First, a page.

New natural gas restrictions approved, implementation delayed to March 15, 2024
September 18, 2023
At a meeting in Spokane that ended late on Sept. 15, the State Building Code Council (SBCC) approved new natural gas restrictions that fail to follow federal laws recently upheld by the Ninth Circuit Court of Appeals decision to invalidate the City of Berkeley’s natural gas ban and fail to protect the public’s right to energy choice.
Building Industry Association of Washington (BIAW) members and thousands of individuals concerned about the high price of homes in Washington have been urging the SBCC to reject high-priced energy code requirements and adopt a more flexible, affordable approach.
Building codes adopted earlier this year explicitly restricted natural gas options, limiting access to natural gas for cooking and heating and resulting in higher prices for new homes in Washington. The approved codes remove the heat pump mandate, but builders say the revised codes still don’t go far enough to preserve access to natural gas in new homes and restaurants.
“Unfortunately, the State Building Code Council continues to ignore federal law and public opinion,” said Greg Lane, EVP for the Building Industry Association of Washington. “Instead, they insist on unnecessary new codes that restrict access to natural gas energy for new homeowners, restaurants and other businesses and continue to drive up the cost of housing for no discernable gain in energy efficiency.
“These new codes also fail to reduce federal preemption violations because both are still a de facto ban on natural gas (and propane),” Lane added. “We are working with others to explore our legal options to protect energy choice and help more people in Washington find housing they can afford.”
Council moves forward with natural gas restrictions
The Prescriptive Pathway (035) removes the heat pump mandate but requires more credits for compliance and indirectly ensures that natural gas for space and water heating is so cost-prohibitive (based on credit allotments) that it would deter usage of natural gas in new homes.
Instead of five credits, this pathway requires eight credits for compliance, which further adds to the cost of building new homes, thereby making it impossible to choose natural gas appliances. It also over-incentivizes heat pumps for water and space heating. These codes still penalize supplemental heating, using natural gas (or propane), meaning Eastern Washington will bear further costs to reach compliance.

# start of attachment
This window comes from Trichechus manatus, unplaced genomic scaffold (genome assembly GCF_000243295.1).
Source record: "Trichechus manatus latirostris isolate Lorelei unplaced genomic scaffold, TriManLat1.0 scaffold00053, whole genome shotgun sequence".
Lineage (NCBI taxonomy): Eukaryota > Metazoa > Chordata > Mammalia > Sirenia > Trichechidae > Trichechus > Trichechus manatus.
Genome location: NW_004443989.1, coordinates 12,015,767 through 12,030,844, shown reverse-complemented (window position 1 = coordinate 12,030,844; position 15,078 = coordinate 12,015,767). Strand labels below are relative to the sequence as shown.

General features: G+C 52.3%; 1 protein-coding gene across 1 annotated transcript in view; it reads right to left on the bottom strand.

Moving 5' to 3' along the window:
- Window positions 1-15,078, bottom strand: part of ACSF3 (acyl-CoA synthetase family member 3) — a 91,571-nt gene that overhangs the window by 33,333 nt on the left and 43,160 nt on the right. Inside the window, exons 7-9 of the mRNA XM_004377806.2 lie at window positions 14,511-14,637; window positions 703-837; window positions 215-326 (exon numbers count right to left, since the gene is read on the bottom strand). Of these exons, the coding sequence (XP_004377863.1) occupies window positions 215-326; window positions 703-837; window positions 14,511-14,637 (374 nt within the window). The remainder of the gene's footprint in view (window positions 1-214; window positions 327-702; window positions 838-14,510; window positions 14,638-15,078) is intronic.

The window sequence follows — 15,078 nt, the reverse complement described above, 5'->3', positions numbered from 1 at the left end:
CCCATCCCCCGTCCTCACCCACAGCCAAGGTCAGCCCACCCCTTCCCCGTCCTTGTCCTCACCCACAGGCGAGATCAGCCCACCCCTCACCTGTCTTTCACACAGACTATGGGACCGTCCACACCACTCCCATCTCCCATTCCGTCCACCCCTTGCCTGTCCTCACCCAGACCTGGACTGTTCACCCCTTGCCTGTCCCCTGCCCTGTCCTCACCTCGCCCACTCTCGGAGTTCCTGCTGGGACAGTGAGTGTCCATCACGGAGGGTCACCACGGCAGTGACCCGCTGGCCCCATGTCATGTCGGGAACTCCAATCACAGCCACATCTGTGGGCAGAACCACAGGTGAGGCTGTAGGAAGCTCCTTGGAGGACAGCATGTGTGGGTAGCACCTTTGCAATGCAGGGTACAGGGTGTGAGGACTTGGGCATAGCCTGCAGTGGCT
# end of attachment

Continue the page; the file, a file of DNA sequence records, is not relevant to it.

The Simulated Performance Pathway (038) provides a pathway to compliance in the energy code in writing only, not in practice.
Code implementation delayed until after legislative session
After the Ninth Circuit Court of Appeals decision to invalidate the City of Berkeley’s natural gas ban, a coalition of individuals, labor and business industries, and trade associations filed a lawsuit challenging Washington’s codes. Two days later, the council voted to delay implementing the previously adopted codes to Oct. 29, 2023, while they considered revisions to better align with federal laws.
Because the new codes approved on Sept. 15, 2023, must continue through the formal codes process, BIAW and others requested the codes be delayed until July 1, 2024, consistent with when codes traditionally go into effect. The council instead moved to delay the implementation date of all the new 2021 building codes to March 15, 2024.
“The council’s decision to delay implementation of these new codes is one step in the right direction,” Lane said. “Builders, building officials, and training professionals need time to digest these changes, train up and comply. At the same time, the supply chain needs time to adjust to the new materials and appliances needed. Ideally, we would have kept the codes on the traditional July 1, 2024 timeline.”
The codes will now move into a public comment period. BIAW and its members will continue to voice concerns.
The association is also reviewing its legal options moving forward. A state challenge remains before Thurston County Superior Court. The coalition on the federal lawsuit has also reserved the right to file a new challenge on the federal preemption issue.